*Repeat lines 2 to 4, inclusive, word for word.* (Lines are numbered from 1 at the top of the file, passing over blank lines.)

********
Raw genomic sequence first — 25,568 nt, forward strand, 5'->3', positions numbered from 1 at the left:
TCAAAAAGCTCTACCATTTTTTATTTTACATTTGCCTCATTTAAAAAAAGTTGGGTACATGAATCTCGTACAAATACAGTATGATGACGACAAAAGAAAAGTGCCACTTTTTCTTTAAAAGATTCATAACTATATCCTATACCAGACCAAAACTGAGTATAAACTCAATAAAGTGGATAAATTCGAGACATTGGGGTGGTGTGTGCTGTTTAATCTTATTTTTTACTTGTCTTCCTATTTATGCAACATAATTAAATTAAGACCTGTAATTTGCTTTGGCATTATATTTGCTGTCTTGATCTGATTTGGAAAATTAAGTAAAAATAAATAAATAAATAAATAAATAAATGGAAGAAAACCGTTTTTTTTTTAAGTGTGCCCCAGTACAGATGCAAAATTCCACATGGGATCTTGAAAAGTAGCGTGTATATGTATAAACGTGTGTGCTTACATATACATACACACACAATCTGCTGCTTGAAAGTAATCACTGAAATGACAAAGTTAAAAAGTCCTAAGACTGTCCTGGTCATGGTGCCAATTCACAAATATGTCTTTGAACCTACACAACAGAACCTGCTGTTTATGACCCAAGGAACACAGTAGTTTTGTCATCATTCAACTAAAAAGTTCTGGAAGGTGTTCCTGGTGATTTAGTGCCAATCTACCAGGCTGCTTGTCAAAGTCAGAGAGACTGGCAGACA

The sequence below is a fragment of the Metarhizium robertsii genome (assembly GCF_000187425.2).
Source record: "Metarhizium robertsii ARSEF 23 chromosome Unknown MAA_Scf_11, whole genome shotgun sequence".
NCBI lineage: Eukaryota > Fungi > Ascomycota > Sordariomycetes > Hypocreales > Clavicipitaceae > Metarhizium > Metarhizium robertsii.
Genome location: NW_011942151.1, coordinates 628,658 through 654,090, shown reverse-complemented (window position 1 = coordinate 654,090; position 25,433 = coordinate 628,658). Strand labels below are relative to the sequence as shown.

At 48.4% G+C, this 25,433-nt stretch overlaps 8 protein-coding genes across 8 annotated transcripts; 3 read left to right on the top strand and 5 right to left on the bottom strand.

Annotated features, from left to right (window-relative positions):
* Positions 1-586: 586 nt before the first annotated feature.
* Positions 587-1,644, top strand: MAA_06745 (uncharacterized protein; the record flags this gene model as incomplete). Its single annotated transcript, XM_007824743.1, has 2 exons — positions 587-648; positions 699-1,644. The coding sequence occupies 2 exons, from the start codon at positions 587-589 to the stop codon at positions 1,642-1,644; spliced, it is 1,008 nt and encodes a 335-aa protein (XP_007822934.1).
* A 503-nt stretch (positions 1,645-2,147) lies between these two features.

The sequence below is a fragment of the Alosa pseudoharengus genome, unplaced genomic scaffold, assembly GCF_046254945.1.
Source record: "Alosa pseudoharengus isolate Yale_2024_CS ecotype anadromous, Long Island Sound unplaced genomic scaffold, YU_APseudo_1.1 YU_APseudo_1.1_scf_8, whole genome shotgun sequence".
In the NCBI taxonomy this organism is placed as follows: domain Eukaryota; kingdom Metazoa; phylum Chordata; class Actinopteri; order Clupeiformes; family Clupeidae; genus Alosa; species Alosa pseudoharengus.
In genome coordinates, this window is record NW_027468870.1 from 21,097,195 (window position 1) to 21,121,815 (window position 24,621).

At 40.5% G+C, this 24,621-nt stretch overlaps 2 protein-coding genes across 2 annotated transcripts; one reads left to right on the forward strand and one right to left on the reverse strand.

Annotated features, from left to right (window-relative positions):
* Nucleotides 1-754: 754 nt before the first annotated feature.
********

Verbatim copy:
TCAAAAAGCTCTACCATTTTTTATTTTACATTTGCCTCATTTAAAAAAAGTTGGGTACATGAATCTCGTACAAATACAGTATGATGACGACAAAAGAAAAGTGCCACTTTTTCTTTAAAAGATTCATAACTATATCCTATACCAGACCAAAACTGAGTATAAACTCAATAAAGTGGATAAATTCGAGACATTGGGGTGGTGTGTGCTGTTTAATCTTATTTTTTACTTGTCTTCCTATTTATGCAACATAATTAAATTAAGACCTGTAATTTGCTTTGGCATTATATTTGCTGTCTTGATCTGATTTGGAAAATTAAGTAAAAATAAATAAATAAATAAATAAATAAATGGAAGAAAACCGTTTTTTTTTTAAGTGTGCCCCAGTACAGATGCAAAATTCCACATGGGATCTTGAAAAGTAGCGTGTATATGTATAAACGTGTGTGCTTACATATACATACACACACAATCTGCTGCTTGAAAGTAATCACTGAAATGACAAAGTTAAAAAGTCCTAAGACTGTCCTGGTCATGGTGCCAATTCACAAATATGTCTTTGAACCTACACAACAGAACCTGCTGTTTATGACCCAAGGAACACAGTAGTTTTGTCATCATTCAACTAAAAAGTTCTGGAAGGTGTTCCTGGTGATTTAGTGCCAATCTACCAGGCTGCTTGTCAAAGTCAGAGAGACTGGCAGACA

The sequence below is a fragment of the Metarhizium robertsii genome (assembly GCF_000187425.2).
Source record: "Metarhizium robertsii ARSEF 23 chromosome Unknown MAA_Scf_11, whole genome shotgun sequence".